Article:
What is the best option: rent or buy

The arrival of spring coincides for many with the decision to keep their current home or not. And in some cases, the desire to buy a property adds to the reflection. What is the best option: rent or buy? What are the elements to consider to make this choice?

Your current situation and your lifestyle

Do you fall in love with a house for sale? First, it’s important to understand that buying a property with a mortgage is a long-term commitment that requires some professional or even personal stability. A stable income will be critical to determining your borrowing power and choosing a type of property.

Buying a property also means having a certain amount of money on hand to make the down payment. You will have to prove that you have held this amount for at least 90 days. The minimum down payment required is 5% of the cost of the property, to which you will have to add the mortgage insurance fee from CMHC (Canada Mortgage and Housing Corporation) for a single family home or duplex. This amount increases to 10% in the case of a triplex or quadruplex.

For a property of $ 350,000 and a down payment of $ 35,000 (10%), you will need to pay close to $ 10,000 in insurance. Note that this is not a life and disability insurance like that offered by financial institutions, and if you can afford a down payment of at least 20% of the sale price, you will not have to pay it.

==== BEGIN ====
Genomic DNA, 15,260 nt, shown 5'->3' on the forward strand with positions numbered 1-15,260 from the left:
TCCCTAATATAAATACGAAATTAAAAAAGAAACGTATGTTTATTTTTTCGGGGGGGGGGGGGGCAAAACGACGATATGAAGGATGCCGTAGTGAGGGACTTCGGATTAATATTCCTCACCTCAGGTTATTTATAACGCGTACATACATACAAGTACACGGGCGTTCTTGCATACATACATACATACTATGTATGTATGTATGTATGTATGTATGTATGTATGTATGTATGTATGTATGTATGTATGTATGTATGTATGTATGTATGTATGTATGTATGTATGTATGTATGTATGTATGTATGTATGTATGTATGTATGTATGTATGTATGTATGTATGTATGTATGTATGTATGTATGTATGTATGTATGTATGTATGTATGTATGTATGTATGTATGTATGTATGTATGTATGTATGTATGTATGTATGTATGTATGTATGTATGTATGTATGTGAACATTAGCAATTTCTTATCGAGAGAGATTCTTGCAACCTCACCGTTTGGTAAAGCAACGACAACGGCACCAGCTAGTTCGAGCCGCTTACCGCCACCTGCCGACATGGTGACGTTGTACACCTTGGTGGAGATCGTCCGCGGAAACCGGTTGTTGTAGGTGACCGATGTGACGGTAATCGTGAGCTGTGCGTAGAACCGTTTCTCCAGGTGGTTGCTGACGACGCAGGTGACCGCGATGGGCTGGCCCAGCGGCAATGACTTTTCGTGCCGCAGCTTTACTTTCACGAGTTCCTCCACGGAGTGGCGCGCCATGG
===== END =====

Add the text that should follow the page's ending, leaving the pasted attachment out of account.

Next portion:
The quality of your credit rating will also affect if you plan to buy. If it is not very good, it may be necessary to consider a higher down payment. This will reduce your mortgage, make it easier to approve your loan and your ability to repay it. Postpone major purchases, such as a car loan, to lighten your credit report. Our “Rent vs. Buy” calculator lets you see how your down payment affects your monthly payments and the amount of insurance you have to pay.

If you’re feeling dizzy, a rental will leave you with more freedom, both financial and personal. You can invest your money where you want it and enjoy short-term returns. Once purchased, your property becomes your investment given the added value that accumulates on the house or condo. You will enjoy the gains made only when you sell your property. But be careful, you have to wait a few years, because the mortgage payments of the first years will mainly be used to pay the interest on your debt.

Your future life

Of course, your personal situation also influences your decision. If you are a couple and you plan to have children in the next few years, you should compare the purchase of a property to the price of renting a house with several rooms. A careful examination of your situation and your goals will allow you to find a solution. Our calculation tool considers all of these elements to determine if it is more profitable for you to buy or rent.

Beyond calculations, the decision to buy a house is often emotional. For many people, a property is a way of life, while for others, it is an investment that will gain value in the long term or a forced savings vehicle that is the only way to go. build capital for retirement. Lastly, such a real estate asset can serve as a lever for financing major renovations or for another life project, or as a legacy to bequeath to one’s children.